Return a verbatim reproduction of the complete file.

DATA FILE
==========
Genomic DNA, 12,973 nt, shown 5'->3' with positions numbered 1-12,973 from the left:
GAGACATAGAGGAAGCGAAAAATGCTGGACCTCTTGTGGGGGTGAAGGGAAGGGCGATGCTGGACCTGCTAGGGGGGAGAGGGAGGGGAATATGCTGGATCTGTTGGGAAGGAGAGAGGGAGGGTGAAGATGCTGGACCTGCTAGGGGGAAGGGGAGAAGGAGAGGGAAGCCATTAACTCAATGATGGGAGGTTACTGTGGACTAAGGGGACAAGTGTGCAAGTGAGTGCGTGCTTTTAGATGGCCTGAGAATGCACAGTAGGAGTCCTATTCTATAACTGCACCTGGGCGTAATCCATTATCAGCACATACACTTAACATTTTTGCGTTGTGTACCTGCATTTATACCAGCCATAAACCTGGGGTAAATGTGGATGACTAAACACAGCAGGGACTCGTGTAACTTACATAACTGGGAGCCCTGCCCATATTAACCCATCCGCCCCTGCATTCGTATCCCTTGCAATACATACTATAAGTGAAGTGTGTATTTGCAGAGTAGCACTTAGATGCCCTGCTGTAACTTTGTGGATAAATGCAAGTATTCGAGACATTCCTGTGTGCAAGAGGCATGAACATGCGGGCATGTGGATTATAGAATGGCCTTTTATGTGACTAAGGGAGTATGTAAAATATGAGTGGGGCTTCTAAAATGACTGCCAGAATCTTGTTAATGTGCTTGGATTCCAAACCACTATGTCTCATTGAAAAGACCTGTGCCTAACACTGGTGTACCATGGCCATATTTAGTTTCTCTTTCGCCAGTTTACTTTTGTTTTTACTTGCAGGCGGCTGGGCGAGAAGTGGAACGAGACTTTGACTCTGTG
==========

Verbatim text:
Genomic DNA, 12,973 nt, shown 5'->3' with positions numbered 1-12,973 from the left:
GAGACATAGAGGAAGCGAAAAATGCTGGACCTCTTGTGGGGGTGAAGGGAAGGGCGATGCTGGACCTGCTAGGGGGGAGAGGGAGGGGAATATGCTGGATCTGTTGGGAAGGAGAGAGGGAGGGTGAAGATGCTGGACCTGCTAGGGGGAAGGGGAGAAGGAGAGGGAAGCCATTAACTCAATGATGGGAGGTTACTGTGGACTAAGGGGACAAGTGTGCAAGTGAGTGCGTGCTTTTAGATGGCCTGAGAATGCACAGTAGGAGTCCTATTCTATAACTGCACCTGGGCGTAATCCATTATCAGCACATACACTTAACATTTTTGCGTTGTGTACCTGCATTTATACCAGCCATAAACCTGGGGTAAATGTGGATGACTAAACACAGCAGGGACTCGTGTAACTTACATAACTGGGAGCCCTGCCCATATTAACCCATCCGCCCCTGCATTCGTATCCCTTGCAATACATACTATAAGTGAAGTGTGTATTTGCAGAGTAGCACTTAGATGCCCTGCTGTAACTTTGTGGATAAATGCAAGTATTCGAGACATTCCTGTGTGCAAGAGGCATGAACATGCGGGCATGTGGATTATAGAATGGCCTTTTATGTGACTAAGGGAGTATGTAAAATATGAGTGGGGCTTCTAAAATGACTGCCAGAATCTTGTTAATGTGCTTGGATTCCAAACCACTATGTCTCATTGAAAAGACCTGTGCCTAACACTGGTGTACCATGGCCATATTTAGTTTCTCTTTCGCCAGTTTACTTTTGTTTTTACTTGCAGGCGGCTGGGCGAGAAGTGGAACGAGACTTTGACTCTGTG